problem with sizeof

This is a discussion on problem with sizeof within the C++ Programming forums, part of the General Programming Boards category; I am working on making a simple program which allows rot13 encryption and decryption of files. I am starting small ...

  1. #1
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    problem with sizeof

    I am working on making a simple program which allows rot13 encryption and decryption of files. I am starting small and I am working on making code to perform rot13 to and from on a char*. For some reason I can't have anything over size 4 put in the returned char. I think I may be misusing sizeof. Here is my code with the output it produces.

    Code:
    using std::string;
    
    char* encrypt_string(const char *input){
        size_t size = (sizeof(input) / sizeof(*input));
        char *ret = new char[size + 1];
        for(size_t i = 0; i < size + 1; ++i){
            *(ret + i) = (*(input + i) + 13);
        }
        return ret;
    }
    
    char* decrypt_string(const char *out){
        size_t size = (sizeof(out) / sizeof(*out));
        char *ret = new char[size + 1];
        for(size_t i = 0; i < size + 1; ++i){
            *(ret + i) = (*(out + i) - 13);
        }
        return ret;
    }
    
    int main(){
        char *orig = "goodbye";
        size_t t = (sizeof(orig) / sizeof(*orig));
        std::cout << t << std::endl;
        char *s = encrypt_string(orig);
        std::cout << s << std::endl;
        size_t size = sizeof(s) / sizeof(*s);
        std::cout << size << std::endl;
        char *s1 = decrypt_string(s);
        std::cout << s1 << std::endl;
    }
    output is

    Code:
    4
    t||qo
    4
    goodb
    Perhaps it's something small that I am missing in my tired state, but help would be greatly appreciated.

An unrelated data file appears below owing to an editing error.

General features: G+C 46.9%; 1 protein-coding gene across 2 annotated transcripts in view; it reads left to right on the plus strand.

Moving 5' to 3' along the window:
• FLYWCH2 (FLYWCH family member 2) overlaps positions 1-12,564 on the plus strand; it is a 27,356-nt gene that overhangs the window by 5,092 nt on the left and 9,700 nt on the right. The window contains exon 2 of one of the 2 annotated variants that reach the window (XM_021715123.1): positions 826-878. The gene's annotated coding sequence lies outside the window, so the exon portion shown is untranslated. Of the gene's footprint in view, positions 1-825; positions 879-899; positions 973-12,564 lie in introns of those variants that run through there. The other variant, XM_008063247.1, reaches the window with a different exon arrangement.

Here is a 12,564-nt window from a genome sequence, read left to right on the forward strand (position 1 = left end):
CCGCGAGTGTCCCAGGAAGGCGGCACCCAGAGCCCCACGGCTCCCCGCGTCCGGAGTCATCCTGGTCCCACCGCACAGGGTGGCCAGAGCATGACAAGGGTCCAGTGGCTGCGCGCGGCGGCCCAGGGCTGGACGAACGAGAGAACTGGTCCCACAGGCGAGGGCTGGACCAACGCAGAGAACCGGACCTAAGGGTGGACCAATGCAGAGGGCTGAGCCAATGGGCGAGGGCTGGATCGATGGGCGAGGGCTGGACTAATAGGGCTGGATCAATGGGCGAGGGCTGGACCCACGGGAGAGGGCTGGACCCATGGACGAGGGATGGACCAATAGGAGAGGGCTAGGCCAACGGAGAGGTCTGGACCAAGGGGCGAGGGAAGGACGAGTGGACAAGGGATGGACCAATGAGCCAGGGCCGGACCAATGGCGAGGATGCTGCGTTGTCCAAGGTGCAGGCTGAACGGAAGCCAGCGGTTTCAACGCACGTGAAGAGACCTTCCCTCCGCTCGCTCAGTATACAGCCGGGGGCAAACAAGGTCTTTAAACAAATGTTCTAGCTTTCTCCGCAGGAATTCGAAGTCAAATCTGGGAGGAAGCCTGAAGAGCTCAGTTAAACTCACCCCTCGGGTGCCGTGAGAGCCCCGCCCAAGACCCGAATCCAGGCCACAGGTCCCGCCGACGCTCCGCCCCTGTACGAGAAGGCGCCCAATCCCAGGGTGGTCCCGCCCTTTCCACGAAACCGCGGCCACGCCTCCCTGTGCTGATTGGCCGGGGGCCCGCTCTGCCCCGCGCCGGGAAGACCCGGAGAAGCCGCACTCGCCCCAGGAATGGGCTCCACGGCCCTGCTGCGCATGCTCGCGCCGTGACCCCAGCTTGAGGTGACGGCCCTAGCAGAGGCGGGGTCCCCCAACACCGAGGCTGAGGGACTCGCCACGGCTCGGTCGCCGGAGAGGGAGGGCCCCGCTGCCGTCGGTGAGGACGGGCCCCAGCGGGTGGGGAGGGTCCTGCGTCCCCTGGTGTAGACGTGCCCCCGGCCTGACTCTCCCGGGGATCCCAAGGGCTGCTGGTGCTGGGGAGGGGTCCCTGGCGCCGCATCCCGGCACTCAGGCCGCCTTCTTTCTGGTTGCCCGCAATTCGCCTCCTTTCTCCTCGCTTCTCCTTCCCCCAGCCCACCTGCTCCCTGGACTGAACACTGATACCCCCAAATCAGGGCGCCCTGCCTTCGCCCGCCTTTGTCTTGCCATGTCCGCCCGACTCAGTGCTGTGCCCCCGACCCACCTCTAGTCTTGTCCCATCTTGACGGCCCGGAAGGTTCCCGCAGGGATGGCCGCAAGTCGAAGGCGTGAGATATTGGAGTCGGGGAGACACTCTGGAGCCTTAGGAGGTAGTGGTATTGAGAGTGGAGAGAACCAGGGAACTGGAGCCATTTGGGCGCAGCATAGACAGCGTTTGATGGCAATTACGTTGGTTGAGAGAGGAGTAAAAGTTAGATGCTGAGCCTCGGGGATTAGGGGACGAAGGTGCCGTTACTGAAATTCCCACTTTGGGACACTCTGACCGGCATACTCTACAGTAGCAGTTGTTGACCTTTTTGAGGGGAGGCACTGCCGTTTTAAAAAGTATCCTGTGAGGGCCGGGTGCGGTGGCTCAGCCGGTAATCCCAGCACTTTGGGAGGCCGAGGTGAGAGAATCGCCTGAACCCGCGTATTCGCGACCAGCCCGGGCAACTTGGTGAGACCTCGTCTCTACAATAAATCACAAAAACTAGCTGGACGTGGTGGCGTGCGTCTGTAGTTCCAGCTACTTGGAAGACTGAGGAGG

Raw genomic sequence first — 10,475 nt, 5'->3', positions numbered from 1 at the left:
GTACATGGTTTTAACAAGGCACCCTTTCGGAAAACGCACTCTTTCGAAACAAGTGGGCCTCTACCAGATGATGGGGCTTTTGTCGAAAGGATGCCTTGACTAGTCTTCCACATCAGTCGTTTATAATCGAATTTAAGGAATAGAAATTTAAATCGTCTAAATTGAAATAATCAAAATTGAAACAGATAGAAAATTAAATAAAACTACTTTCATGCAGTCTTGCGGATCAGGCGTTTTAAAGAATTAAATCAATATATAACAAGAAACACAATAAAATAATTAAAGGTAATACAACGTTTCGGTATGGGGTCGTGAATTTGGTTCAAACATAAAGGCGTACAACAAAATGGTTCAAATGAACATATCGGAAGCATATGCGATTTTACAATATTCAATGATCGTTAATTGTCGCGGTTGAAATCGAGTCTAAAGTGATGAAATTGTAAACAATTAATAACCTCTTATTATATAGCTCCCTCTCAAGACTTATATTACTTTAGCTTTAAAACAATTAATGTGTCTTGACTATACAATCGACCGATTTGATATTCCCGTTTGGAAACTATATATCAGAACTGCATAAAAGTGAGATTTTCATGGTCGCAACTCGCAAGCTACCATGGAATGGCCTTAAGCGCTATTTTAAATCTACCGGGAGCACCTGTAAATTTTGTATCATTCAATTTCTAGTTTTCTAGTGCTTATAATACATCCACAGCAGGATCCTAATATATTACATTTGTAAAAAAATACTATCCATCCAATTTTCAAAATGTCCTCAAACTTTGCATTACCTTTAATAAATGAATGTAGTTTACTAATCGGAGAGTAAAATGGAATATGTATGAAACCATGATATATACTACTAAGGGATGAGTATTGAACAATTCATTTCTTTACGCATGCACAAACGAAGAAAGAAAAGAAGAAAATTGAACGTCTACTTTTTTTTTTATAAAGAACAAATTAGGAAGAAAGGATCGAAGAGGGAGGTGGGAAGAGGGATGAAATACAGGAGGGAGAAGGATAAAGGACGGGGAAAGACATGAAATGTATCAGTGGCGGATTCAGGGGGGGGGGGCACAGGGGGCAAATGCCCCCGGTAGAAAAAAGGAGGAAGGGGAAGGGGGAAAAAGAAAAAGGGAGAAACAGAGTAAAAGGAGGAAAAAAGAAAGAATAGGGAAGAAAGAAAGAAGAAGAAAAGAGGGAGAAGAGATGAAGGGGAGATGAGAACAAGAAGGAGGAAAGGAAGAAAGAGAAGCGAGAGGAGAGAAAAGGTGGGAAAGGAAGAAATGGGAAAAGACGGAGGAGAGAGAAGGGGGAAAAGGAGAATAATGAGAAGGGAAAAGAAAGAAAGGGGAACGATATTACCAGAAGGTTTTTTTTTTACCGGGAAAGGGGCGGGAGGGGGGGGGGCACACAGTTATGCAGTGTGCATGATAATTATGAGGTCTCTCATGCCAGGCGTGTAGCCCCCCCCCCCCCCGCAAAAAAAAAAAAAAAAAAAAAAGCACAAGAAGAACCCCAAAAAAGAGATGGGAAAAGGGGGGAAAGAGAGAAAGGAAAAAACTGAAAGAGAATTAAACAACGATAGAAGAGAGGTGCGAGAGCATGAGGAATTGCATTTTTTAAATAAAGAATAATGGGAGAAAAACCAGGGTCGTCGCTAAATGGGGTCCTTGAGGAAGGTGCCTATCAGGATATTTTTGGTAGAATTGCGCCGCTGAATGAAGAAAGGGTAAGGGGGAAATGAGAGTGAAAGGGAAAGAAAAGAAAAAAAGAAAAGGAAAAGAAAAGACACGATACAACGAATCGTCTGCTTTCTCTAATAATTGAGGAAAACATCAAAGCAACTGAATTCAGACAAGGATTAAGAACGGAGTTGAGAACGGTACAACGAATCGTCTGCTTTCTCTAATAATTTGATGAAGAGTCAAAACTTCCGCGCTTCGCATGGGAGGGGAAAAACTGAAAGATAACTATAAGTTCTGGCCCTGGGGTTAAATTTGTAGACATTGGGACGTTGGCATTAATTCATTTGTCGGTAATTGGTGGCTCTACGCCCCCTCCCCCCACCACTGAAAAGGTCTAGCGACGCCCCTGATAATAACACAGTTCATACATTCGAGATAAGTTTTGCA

2. #2
    and the hat of wrongness Salem's Avatar
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    Use strlen() on char * pointers, pointing at \0 terminated arrays of characters.

    The sizeof()/sizeof() approach only works on TRUE arrays which are in scope at the time you do it.
    If all you have is a pointer, it will not work as you hope.

    Though this being C++, why aren't you using std::string (and all it's methods) for everything?
    If you dance barefoot on the broken glass of undefined behaviour, you've got to expect the occasional cut.
    If at first you don't succeed, try writing your phone number on the exam paper.
    I support http://www.ukip.org/ as the first necessary step to a free Europe.

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    I suppose I could probably do that, was just reading about pointers so I figured this would be something to practice it a bit. Thanks for the advice, I got it working. As I said, my main goal is really to learn to use pointers. Most of my experience is with java atm and strings would be too easy. Any advice on good ways to practice using pointers?

  4. #4
    spurious conceit MK27's Avatar
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    Quote Originally Posted by bob887 View Post
    Any advice on good ways to practice using pointers?
    Write a simple linked list class (with add, insert, delete and find methods). Of course, there are already things like that in the C++ STL, but it is a great way to get comfy with pointers.
    C programming resources:
    GNU C Function and Macro Index -- glibc reference manual
    The C Book -- nice online learner guide
    Current ISO draft standard
    CCAN -- new CPAN like open source library repository
    3 (different) GNU debugger tutorials: #1 -- #2 -- #3
    cpwiki -- our wiki on sourceforge

  5. #5
    and the hat of wrongness Salem's Avatar
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    I'm not sure C++ is a particularly good language to be using to learn about pointers.

    It's just that you can get a lot done in C++ without ever going near a pointer at all. I would suggest that you keep "this is how to use pointers" and "this is how to write C++" as separate ideas in your mind.

    MK27's suggestion is good practice non the less.